At several recent conferences, including RoboBusiness 2017 in Silicon Valley, sessions tried to demystify the hype around artificial intelligence. In many conversations, speakers and attendees asked the same question: “How can AI applications help my business, today and quickly?”
This may seem like a strange question, given all the talk about AI, but it is not. There are two reasons for that.
First, few executives properly understand machine learning and related technologies, what problems they need to solve, and what is possible. Most people in their leadership teams have formed opinions based on anecdotal stories.
Second, both startups and established vendors are launching solution after solution. Every rollout is called an “industry first” or the best thing since sliced bread. Basically, there are too many hammers looking for nails.
When you these two explanations together, it is not surprising that many executives are confused and paralyzed about AI applications.
“AI” is an umbrella term, and there are a lot of different flavors. Hence, there is no one-size-fits-all approach. Depending on the business problem, even within a single company’s operations of a single company, you may end up with different AI applications, from bots for customer service and virtual financial analysts to predictive maintenance and route planning.
So, how can you profit from AI, now and fast?[note style=”success” show_icon=”false”]
- The global market for AI applications will have a compound annual growth rate of 50.51% from 2017 to 2021, predicts Orbis Research. The market will reach $35 billion by 2025, says Grand View Research Inc.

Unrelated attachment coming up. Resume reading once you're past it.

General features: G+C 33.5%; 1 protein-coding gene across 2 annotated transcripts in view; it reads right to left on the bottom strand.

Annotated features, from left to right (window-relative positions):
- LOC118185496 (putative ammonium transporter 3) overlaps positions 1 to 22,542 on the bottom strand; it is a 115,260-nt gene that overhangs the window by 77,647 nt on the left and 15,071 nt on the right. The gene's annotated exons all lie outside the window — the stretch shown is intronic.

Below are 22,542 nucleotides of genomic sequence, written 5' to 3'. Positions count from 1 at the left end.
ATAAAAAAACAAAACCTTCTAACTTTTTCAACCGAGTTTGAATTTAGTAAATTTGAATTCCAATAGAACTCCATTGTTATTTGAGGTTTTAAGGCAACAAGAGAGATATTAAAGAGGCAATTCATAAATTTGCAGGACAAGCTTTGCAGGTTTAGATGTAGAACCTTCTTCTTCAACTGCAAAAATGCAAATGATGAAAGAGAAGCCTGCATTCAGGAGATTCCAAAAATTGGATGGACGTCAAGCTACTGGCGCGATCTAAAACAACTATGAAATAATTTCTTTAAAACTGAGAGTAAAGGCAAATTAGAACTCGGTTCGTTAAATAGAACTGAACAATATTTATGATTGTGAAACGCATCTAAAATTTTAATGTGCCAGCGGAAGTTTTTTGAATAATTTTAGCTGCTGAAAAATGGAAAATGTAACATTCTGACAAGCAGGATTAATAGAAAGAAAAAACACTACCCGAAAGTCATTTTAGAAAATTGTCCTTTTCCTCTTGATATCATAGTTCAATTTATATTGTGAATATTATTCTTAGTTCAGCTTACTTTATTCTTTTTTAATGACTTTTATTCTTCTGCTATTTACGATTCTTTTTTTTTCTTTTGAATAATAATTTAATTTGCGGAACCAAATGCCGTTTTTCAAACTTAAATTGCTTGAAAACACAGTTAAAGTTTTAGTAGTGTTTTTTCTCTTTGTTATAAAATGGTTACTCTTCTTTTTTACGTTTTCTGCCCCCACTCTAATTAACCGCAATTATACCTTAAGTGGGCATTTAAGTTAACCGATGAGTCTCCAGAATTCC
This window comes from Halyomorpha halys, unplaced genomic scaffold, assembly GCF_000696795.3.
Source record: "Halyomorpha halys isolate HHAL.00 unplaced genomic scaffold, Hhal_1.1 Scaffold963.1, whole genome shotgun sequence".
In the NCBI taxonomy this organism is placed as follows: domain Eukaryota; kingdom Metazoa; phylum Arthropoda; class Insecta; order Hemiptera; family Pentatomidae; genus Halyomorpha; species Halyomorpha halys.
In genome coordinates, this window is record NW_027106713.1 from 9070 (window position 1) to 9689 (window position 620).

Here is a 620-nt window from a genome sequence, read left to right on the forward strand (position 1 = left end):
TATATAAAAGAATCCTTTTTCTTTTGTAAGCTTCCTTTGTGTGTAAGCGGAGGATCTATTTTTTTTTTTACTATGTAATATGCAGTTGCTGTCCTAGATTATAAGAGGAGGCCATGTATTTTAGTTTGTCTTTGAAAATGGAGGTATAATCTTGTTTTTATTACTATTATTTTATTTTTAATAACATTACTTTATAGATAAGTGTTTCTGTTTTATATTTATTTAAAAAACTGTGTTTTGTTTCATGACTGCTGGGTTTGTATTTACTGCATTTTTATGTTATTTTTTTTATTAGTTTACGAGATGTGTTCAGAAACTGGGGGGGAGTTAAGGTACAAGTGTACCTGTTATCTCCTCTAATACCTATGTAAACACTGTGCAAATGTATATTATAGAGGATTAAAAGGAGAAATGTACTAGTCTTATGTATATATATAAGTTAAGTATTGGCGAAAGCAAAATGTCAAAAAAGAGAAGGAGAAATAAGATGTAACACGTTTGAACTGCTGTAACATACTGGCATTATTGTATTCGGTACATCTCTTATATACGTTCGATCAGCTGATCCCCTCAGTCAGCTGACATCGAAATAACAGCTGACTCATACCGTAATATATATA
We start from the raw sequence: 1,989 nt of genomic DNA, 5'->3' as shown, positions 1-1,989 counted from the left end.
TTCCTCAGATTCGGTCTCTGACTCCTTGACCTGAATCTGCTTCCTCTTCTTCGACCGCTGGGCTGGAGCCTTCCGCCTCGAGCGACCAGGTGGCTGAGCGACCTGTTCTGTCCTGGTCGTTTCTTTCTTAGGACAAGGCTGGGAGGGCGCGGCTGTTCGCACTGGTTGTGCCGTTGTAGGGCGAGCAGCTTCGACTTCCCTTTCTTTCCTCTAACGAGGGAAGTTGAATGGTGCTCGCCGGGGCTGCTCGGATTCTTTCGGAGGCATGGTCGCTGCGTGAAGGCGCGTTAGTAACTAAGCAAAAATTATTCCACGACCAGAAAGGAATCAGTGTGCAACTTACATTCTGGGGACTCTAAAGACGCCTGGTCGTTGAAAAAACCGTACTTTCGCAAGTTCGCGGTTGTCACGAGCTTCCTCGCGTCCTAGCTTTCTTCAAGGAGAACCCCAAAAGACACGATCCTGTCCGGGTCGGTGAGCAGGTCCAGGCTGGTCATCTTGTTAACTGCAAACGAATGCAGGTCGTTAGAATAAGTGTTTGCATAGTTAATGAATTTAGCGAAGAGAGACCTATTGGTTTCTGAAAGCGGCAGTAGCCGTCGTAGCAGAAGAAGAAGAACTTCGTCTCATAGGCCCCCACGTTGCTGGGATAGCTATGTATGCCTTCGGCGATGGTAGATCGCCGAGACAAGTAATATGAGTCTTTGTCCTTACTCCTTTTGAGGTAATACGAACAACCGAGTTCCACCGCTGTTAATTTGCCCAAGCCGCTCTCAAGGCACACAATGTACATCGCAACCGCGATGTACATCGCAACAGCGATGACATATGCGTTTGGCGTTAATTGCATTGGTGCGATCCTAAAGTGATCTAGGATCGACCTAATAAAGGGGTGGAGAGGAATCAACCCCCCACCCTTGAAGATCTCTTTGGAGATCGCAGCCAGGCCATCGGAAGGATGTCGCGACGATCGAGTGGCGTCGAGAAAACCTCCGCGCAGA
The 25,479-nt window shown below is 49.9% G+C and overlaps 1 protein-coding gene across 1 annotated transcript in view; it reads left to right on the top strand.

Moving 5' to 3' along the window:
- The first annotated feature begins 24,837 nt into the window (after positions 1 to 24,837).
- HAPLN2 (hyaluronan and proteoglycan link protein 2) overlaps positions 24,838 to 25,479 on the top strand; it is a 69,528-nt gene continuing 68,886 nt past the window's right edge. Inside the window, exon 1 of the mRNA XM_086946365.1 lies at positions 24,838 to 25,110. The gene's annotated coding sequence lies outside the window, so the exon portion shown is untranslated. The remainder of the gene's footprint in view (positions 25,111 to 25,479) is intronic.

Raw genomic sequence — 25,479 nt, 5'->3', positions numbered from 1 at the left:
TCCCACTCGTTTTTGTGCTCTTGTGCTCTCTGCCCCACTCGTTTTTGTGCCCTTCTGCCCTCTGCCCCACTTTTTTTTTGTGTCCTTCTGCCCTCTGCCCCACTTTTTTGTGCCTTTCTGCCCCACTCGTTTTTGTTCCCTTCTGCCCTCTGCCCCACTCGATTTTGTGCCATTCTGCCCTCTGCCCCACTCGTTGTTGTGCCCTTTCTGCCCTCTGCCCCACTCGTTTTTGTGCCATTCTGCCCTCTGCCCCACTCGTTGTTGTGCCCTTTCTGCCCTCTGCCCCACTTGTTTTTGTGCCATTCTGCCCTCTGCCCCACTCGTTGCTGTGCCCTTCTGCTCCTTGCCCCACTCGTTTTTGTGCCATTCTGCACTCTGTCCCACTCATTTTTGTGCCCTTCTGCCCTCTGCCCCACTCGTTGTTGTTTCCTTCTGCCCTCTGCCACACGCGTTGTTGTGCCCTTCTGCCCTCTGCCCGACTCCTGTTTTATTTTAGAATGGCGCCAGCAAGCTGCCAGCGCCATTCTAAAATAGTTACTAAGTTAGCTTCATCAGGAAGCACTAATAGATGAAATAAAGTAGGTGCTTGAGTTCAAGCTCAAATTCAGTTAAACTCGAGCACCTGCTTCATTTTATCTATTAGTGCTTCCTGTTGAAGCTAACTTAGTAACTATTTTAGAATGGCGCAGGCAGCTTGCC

- Business leaders should know whether they’re using AI to expand an existing capability or add a new one, and the technology presents an opportunity to alter customer relationships.
- Another area in which bots can help is in augmenting the workforce and improving productivity.
Whether it is a bot reading e-mails or a more advanced virtual agent that can understand voice and emotions, AI is going to be your next worker. Instead of thinking, “Which parts of a process can a bot do?” ask yourself: “What capabilities should I invest in and develop that can scale as required?”
You will still use AI, but the way your frame the question will make a huge difference on success.
That’s the approach that SEB, one of the largest banks in Sweden, adopted. SEB knew that by implementing a “cognitive agent,” it would benefit from greater efficiency. However, the bank also wanted a capability to deal with customers that it could scale as required, quickly and cost-effectively.
You are going to have to “teach” AI applications a lot about your processes, data, and business model. It is no different than when you bring a new human employee on board, so why not approach AI the same way?
How many customers you work with? One, 1,000, 1 million, or perhaps 100 million and more? What’s the one thing that could redefine your relationship with them?